Most Americans celebrate Memorial Day with a delicious barbecue. But here's something some are adding to their grill list: the Confederate flag.
South Florida activist John Sims is leading an effort to turn Memorial Day into Confederate flag-burning day, reported Think Progress on Sunday. Sims previously organized 13 small flag-burning events across the 13 states of the Confederacy earlier this month, according to IBT, with the justification "the Confederate flag is the N-word on a pole."
Now, he's providing downloadable "Burn and Bury" kits for people unwilling or unable to put forward the cash to purchase a real Confederate flag, with the intention of making the process as easy as possible, according to Think Progress.
Sims uploaded a video remix of a burning Confederate flag, dubbed over with the words of an op-ed he wrote for the Huffington Post on the subject.
Southern heritage groups like the Sons of Confederate Veterans "have failed to recognized the unredeemable nature of the Confederate flag as symbol of Southern heritage," Sims told Think Progress. "And to deny this flag's connection to American white supremacy and fear of the loss of white privilege is insane. I challenge the Sons of Confederate Veterans to come correct and acknowledge that the Confederate flag should be retired as an artifact. And after that they should help advocate for reparations for slavery."
He added he hoped Burn and Bury Memorial Day would "ritualistically confront through reflection and catharsis, the pain and trauma of a very horrific part of American history."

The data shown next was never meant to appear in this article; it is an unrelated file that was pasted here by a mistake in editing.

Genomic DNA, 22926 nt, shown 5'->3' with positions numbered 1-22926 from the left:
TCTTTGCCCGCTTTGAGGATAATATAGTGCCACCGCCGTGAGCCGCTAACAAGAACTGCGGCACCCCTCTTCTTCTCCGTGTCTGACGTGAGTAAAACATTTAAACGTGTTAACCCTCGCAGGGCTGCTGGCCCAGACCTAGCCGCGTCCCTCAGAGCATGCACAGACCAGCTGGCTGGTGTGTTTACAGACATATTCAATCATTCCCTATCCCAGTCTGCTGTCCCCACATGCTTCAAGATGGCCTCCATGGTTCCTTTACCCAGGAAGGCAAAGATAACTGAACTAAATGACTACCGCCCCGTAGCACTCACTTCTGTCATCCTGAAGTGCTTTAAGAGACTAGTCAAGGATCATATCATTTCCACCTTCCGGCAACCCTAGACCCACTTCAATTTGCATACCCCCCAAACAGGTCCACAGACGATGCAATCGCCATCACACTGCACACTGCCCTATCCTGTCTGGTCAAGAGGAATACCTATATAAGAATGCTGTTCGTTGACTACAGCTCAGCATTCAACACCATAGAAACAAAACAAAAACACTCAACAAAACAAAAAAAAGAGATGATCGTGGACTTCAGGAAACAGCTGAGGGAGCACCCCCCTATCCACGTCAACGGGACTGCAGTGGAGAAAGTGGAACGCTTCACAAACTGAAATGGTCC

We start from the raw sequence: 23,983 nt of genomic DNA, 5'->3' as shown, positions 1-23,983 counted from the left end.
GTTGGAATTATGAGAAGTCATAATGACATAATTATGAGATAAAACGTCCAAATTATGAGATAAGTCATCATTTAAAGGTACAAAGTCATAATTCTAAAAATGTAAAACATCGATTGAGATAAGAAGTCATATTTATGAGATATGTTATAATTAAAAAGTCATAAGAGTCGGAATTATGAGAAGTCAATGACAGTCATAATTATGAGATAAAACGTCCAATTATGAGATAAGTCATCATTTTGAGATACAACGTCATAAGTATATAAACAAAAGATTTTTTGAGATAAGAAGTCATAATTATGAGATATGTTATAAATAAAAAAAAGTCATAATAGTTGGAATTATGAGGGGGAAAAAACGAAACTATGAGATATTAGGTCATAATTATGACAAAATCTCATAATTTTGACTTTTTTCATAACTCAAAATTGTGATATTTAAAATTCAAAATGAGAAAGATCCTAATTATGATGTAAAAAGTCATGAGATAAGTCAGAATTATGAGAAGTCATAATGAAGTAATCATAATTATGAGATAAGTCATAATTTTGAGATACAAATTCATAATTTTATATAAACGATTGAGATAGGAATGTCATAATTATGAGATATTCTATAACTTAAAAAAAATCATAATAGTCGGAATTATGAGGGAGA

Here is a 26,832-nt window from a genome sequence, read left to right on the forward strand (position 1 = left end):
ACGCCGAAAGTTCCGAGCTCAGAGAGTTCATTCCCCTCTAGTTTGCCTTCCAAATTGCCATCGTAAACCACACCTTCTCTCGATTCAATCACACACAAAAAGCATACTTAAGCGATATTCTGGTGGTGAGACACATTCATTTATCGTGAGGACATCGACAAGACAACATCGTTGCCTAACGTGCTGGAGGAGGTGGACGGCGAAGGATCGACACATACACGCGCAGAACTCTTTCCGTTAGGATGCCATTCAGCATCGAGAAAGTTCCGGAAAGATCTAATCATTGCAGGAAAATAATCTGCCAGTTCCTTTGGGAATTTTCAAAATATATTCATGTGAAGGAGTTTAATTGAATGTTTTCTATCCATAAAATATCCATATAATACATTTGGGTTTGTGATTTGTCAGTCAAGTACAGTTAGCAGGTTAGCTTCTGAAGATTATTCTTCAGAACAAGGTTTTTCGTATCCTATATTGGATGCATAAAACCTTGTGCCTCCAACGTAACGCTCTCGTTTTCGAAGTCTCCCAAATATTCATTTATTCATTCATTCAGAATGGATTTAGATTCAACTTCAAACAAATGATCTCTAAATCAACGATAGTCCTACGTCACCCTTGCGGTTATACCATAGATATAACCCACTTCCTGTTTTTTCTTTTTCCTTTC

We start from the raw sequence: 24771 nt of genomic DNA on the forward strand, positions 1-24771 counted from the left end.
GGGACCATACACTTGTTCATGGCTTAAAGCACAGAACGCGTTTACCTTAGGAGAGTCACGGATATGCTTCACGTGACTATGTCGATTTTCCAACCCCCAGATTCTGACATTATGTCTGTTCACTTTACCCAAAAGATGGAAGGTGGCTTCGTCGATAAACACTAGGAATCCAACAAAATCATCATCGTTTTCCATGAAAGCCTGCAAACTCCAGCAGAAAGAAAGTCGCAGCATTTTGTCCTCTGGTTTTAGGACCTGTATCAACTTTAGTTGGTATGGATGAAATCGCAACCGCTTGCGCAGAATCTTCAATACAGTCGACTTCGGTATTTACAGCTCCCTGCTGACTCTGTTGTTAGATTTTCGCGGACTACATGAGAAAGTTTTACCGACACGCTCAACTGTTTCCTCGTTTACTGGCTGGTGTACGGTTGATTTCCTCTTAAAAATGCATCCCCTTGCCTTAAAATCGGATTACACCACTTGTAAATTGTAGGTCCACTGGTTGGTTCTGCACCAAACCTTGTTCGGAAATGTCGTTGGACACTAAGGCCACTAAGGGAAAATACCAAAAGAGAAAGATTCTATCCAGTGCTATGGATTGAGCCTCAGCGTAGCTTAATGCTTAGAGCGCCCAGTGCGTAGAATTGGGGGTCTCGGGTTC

After a white supremacist named Dylann Storm Roof entered the historically African-American Emanuel AME Church in Charleston, South Carolina on July 17, 2015, murdering nine congregants and leaving behind a racist online manifesto, activists successfully had the Confederate flag pulled from the grounds of the South Carolina State House.
While advocates for the flag often cite its historical value, the symbol is deeply part and parcel of the racist ideology of the Confederacy which created it and the slave economy of the antebellum South. One white variant of the flag, the second Confederate battle flag, the "Stainless Banner," was explicitly designed by its creator William Thompson as a "WHITE MAN'S FLAG" [sic] symbolizing the "heaven ordained supremacy of the white man over the inferior or colored race."